Sustainability in Packaging Design

Companies across the value chain are looking to sustainability to differentiate from their competitors and win new business. Companies face growing consumer and regulatory pressure to find sustainable packaging options that ‘reduce, reuse and recycle’

In Singapore, the “Circuit Breaker” has made a lot of people look at the amounts of waste generated when they cook at home for every meal.

In my experience, I already grow my own vegetables, bring my own shopping bag when I go to the supermarket. But why do I still end up with so many containers to recycle every week?

Looking at my trash and recyclables, I find the following recyclable after a week.

2 Jars – Pasta Sauce

2 Cartons – heavy Cream

3 Cartons – fruit juice

1 Can – Coconut cream

4 Boxes – frozen food

2 Cartons – Milk

For my trashbag, I find a lot of plastic wrappers and styrofoam meat trays which were mainly food containers.

I also fill up a large container of compostable trash.

This is just cooking 2 meals a day for a family of 2, and the amount of trash generated is huge, and to extrapolate this for 5.7 million people, the amount would be mind blowing.

I often question why are not all the packaging materials used to package food sustainable, and after staring my work at Visibility Design, my engagement with clients quickly realize that they do have a lot of other considerations when it comes to packaging materials.

The big challenge faced is that plastic is great for single use packaging. It is cheap and can be hygienic. So alternatives cost more and may even not do the job as well. Plastics can last a long time, but they hinder sustainability.

So let us understand the different terms used when we discuss these issues.

Recyclable VS. BIODEGRADABLE vs. COMPOSTABLE

Singaporeans threw out about 7.7 million tonnes of waste in 2018, enough to fill about 15,000 Olympic-size swimming pools. On a daily basis, that works out to about 21,083 tonnes, which is the weight of more than 1,400 double-decker buses. In the last year, Semakau received about 2,088 tonnes of incineration ash and non-incinerable waste daily.

For a city-state like Singapore, waste is a big problem to be solved.

Singaporeans still have problems understanding various terms as many of the new terms can be confusing.

When you have a meal on the plane, your sauce box and your plastic fork say, “Biodegradable.” Your food comes in a “Compostable” box and your water comes in a recyclable container.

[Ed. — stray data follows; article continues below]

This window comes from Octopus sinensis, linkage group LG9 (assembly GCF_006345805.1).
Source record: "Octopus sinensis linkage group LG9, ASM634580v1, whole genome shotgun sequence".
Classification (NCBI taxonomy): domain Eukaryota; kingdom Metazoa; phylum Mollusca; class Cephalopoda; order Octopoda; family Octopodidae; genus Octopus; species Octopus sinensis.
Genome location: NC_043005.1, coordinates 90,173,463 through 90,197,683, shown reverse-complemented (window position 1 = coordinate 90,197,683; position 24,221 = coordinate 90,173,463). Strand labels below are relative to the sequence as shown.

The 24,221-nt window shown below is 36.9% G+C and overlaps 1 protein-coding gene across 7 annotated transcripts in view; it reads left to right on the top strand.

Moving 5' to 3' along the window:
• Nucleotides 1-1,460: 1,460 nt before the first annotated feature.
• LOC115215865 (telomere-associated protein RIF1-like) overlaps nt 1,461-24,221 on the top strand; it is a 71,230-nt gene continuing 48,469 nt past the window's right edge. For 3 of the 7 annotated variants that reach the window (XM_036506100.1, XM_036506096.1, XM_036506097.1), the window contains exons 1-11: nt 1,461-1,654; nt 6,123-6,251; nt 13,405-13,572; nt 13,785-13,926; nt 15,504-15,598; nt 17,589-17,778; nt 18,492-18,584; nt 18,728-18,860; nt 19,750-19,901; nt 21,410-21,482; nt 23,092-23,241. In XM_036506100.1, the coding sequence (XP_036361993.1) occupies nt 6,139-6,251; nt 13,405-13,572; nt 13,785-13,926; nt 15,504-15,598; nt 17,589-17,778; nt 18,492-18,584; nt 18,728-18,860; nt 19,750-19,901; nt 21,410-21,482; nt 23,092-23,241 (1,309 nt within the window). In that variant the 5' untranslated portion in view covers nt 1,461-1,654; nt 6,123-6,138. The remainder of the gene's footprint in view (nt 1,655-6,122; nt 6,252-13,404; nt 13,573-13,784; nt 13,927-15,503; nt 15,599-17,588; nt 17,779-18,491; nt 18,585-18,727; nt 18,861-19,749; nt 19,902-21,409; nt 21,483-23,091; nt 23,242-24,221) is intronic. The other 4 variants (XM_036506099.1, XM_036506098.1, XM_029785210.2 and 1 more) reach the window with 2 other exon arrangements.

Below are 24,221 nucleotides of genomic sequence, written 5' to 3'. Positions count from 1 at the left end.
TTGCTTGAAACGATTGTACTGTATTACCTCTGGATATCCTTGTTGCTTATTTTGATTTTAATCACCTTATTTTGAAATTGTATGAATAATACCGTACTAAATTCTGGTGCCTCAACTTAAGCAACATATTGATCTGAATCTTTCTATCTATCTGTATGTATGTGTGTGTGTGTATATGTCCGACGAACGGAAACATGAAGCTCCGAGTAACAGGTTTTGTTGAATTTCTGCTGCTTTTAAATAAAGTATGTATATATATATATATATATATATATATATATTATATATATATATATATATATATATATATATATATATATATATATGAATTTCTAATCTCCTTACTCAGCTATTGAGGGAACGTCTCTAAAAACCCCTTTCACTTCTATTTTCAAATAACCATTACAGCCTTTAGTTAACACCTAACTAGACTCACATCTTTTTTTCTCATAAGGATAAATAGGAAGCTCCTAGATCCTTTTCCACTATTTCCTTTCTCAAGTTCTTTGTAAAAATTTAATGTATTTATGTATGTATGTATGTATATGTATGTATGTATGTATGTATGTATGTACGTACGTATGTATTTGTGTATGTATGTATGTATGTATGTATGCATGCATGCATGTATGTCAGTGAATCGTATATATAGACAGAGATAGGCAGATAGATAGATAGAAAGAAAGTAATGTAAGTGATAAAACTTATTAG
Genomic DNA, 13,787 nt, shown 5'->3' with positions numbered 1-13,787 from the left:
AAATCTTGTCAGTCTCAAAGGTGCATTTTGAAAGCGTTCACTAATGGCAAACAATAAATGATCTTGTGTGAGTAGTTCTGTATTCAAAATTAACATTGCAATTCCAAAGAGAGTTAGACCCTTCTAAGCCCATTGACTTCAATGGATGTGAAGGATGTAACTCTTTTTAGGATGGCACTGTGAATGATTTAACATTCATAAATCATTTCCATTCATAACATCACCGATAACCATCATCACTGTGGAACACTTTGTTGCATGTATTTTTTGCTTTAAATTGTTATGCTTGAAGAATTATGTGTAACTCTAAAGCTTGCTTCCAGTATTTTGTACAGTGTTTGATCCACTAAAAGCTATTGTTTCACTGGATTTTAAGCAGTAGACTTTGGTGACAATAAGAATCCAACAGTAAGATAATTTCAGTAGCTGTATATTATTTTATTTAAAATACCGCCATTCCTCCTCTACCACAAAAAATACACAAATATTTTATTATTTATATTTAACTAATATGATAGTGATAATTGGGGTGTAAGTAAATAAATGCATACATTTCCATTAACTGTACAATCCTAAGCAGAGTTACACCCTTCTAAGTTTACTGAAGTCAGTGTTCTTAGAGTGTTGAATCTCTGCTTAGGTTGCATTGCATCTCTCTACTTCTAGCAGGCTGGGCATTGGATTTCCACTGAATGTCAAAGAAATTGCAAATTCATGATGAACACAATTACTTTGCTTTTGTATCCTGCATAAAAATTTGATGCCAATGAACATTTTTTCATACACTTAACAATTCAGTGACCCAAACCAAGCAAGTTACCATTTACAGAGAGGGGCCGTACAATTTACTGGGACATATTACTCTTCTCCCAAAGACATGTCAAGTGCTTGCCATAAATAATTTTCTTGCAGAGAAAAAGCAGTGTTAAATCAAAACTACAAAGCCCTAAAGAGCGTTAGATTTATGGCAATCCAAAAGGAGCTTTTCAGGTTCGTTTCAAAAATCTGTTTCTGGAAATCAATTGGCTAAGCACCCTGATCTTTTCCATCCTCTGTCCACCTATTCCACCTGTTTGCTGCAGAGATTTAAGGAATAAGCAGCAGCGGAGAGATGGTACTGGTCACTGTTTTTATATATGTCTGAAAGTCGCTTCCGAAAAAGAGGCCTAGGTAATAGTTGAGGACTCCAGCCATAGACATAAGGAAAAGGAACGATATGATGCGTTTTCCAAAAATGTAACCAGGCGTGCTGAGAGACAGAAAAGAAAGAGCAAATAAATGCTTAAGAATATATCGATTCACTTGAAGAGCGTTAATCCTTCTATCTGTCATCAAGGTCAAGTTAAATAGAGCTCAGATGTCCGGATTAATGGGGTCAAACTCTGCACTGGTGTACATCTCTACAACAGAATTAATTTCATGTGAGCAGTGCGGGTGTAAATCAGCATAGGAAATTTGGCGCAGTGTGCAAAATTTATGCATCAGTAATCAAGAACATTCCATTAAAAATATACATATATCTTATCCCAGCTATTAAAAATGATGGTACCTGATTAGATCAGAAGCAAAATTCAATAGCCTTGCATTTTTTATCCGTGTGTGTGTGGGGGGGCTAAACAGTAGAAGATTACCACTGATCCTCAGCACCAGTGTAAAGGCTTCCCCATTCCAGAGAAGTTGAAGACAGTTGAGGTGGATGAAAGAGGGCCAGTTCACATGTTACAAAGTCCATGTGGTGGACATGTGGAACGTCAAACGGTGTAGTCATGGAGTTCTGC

The airline talks about sustainability and their commitment to reduce waste, but what does all of it mean?

1) Recyclable

What happens when you put your recyclables in the blue bin?

Long story short, there may be contamination as some people still do not bother cleaning their containers, and most of the waste ends up getting incinerated.

What gets to be recycled depends on the value of the item (cost of tin, cost of plastic pellets, cost of glass, etc) The lower the value, the lower the tolerance for contamination.

With the low cost of oil, it is highly suspect that any plastic gets made into pellets to be reused.

For the cans, the old aunties that rummage through our trash to find our empty drink cans actually account for the high percentage of these cans getting recycled.

Glass and Aluminum can be recycled indefinitely. The average piece of virgin printer paper can now be recycled five to seven times before the fibers get too degraded to be useful as new paper. After that, they can still be made into lower-grade paper-based materials like egg cartons or packaging inserts.

It takes energy to recycle materials, but that energy required is usually only 5 – 50% of the total energy used compared to virgin materials.

2) Biodegradable

Biodegradable means that a product can break down without oxygen and turn into carbon dioxide, water and biomass within a reasonable amount of time. However, everything you put in the soil will eventually break down. It may just take 1000 years.

Because the definition of biodegradable does not have a time limit placed on it, consumers can get easily confused, and companies can hide behind a vague transparency.

3) Compostable

Compostable, on the other hand, means that a product can break down into carbon dioxide, water, inorganic compounds and biomass in small pieces in about 90 days.

This rate is similar to items you might see in a backyard compost, such as leaves and paper. Compost has many beneficial uses including fertilizing and improving soil health, and it doesn’t leave toxic residue behind.

However, a design is not just about materials, the materials may still require adhesives or other finishing which will affect its ability to be recycled or composted.

Sustainable packaging design is not just using sustainable packaging materials. And a truly sustainable design looks into the whole logistic supply chain to ensure that no waste is created during the whole process as well.

In these challenging time, it is importable that we consider sustainable designs in our product as I would see technology and change accelerating from the result of the pandemic. Global trade will change permanently and I believe that there will also be accelerated focus on sustainability.

Why not take this opportunity to redesign and relook at your product packaging and consider sustainable design and sustainable practices. It would be easier to ease into it now, rather than wait until legislation occurs and it becomes mandatory.